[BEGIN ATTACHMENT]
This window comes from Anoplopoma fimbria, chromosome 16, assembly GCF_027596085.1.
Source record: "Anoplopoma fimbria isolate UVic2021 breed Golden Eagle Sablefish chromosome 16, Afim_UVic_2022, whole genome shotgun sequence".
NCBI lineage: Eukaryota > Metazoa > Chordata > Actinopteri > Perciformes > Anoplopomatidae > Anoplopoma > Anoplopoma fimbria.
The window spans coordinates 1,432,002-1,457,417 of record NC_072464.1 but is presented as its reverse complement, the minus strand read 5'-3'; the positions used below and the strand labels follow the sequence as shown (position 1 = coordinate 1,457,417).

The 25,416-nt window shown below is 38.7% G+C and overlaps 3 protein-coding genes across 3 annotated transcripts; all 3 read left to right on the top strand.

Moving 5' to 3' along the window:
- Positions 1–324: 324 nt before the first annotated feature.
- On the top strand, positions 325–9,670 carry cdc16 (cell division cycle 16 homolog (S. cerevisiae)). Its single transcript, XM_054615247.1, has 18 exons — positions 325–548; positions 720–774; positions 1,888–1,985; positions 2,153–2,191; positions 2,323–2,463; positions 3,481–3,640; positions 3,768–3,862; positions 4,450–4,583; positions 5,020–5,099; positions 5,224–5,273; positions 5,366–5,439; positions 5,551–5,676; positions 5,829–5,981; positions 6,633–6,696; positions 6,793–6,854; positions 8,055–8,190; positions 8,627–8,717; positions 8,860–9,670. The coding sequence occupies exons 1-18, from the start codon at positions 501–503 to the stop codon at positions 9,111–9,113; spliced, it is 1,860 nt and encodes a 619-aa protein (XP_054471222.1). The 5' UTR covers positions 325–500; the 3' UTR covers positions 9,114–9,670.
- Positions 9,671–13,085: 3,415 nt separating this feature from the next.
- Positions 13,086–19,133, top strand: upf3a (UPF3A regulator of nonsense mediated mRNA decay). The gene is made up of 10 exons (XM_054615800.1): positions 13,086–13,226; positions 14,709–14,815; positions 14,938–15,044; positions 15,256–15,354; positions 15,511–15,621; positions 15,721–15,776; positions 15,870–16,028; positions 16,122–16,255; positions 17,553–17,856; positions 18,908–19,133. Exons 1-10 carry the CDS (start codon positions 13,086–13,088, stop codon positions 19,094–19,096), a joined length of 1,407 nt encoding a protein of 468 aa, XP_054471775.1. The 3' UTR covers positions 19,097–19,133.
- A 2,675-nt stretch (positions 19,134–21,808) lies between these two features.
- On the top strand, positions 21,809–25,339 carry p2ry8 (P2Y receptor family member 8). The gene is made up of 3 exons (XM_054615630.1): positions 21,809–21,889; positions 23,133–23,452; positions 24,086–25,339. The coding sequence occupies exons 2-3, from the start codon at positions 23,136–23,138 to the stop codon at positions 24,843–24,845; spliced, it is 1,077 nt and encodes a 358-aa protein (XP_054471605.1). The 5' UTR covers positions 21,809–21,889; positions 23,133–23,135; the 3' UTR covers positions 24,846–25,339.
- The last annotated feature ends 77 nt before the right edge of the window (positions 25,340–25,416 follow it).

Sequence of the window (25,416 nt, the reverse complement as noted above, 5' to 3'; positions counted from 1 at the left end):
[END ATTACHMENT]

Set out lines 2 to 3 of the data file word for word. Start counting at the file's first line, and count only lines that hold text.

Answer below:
Source record: "Anoplopoma fimbria isolate UVic2021 breed Golden Eagle Sablefish chromosome 16, Afim_UVic_2022, whole genome shotgun sequence".
NCBI lineage: Eukaryota > Metazoa > Chordata > Actinopteri > Perciformes > Anoplopomatidae > Anoplopoma > Anoplopoma fimbria.